The Buffalo News
From greatest hits to new tunes, the band still plays with passion
By JEFF MIERS
Thursday night, Fleetwood Mac offered a performance that bordered on the divine. HSBC Arena shook with the majesty and the grandeur of this band. The group played several tunes from its new album, as well as a broad selection of songs from its storied career. Sure, longtime keyboardist Christine McVie was absent; she opted out of this reunion tour and its concomitant album release, the mostly wonderful "Say You Will." But McVie's absence was felt only slightly throughout this impassioned and incredibly virtuosic concert. For the most part, the Mac rocked our world, and we were quite happy to let the musicians know that this was the case.
The band - guitarist/vocalist/songwriter Lindsey Buckingham, vocalist Stevie Nicks, drummer and founder Mick Fleetwood, and co-founder and bassist John McVie - tore through a selection of its strongest material, from its mega-platinum effort "Rumours" (1977) to its most recent release.
It was a bit of a greatest-hits show in many ways - plenty of "Rumours" tracks appeared, including the huge hits "Dreams," "Don't Stop" and "Go Your Own Way" - but what made the evening remarkable was Buckingham, whose incredible guitar playing, passionate singing and general band direction raised the show from merely reiterative to outstanding.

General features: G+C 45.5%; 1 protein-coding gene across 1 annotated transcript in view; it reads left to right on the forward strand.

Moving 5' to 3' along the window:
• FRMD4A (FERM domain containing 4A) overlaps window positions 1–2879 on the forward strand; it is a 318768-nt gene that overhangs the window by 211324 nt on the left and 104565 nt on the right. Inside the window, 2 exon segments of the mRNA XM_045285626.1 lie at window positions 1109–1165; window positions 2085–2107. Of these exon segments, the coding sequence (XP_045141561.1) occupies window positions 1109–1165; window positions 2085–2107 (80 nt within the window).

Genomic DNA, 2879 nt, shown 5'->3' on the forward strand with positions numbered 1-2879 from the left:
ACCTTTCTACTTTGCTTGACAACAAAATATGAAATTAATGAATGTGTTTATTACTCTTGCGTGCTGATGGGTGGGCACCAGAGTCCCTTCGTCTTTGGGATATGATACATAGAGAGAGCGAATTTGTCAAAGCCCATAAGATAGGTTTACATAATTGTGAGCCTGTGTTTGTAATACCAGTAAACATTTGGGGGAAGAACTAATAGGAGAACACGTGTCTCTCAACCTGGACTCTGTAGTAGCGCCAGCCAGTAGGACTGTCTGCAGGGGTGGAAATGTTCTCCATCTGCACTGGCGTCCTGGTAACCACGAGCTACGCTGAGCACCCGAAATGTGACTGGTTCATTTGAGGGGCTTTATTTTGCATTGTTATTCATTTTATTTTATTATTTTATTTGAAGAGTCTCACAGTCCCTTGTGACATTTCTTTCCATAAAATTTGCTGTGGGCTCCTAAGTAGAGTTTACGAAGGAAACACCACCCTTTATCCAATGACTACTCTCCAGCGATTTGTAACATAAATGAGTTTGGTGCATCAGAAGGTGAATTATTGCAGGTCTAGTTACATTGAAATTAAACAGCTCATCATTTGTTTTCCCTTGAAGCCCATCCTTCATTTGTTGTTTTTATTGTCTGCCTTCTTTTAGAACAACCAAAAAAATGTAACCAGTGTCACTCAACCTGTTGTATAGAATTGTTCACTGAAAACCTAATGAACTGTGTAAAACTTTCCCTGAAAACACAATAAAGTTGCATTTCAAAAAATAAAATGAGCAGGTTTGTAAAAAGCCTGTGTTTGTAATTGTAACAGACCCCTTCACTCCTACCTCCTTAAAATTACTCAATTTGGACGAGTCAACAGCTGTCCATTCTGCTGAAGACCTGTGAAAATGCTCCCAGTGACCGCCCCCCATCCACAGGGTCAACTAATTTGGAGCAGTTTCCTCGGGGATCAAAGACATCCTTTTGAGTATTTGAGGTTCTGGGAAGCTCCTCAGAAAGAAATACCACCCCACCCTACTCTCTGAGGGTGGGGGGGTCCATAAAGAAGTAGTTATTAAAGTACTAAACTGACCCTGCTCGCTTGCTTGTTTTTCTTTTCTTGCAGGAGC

The Buckingham songs were the set's highlights. Opener "The Chain" shook with the emotional tremors of his voice and guitar playing; the new single "Peacekeeper" rang true on the strength of his voice and emotive finger-picked guitar playing; "Never Going Back Again" sounded like bluegrass played by a bunch of Southern Californians; "I'm So Afraid" was epic rock, as Buckingham broke his third set of strings while playing a solo that can only be described as sublime.
Nicks had her moments, and it's fair to suppose that a healthy portion of the crowd came to see her. Her harmonies were perfect when she and Buckingham took center stage without the aid of the two harmony vocalists who beefed up her performance for much of the show.
The hits were plentiful - "Never Going Back Again"; "Rhiannon"; "Gypsy"; "Big Love"; "Gold Dust Woman," on which Nicks upped the ante on the concert's emotional investment; and "Silver Springs," a remarkably emotional duet between Buckingham and Nicks, former lovers and today an incredibly effective musical duo.
Negative thoughts? None came from the band. But on occasion, the audience behaved in a manner that can only be described as rude.
Here's some advice, for what it's worth:
If you're planning on going to see a band that reminds you of your youth, and said band happens to have a new album out, don't be surprised if it plays a healthy number of selections from that album.
If you expect your favorite band to act as a human jukebox, you're better off staying home and playing your favorite albums. Don't come to the show and rather vociferously voice your opinion that the band should play only tunes you're familiar with.
Really. Give the rest of us a break.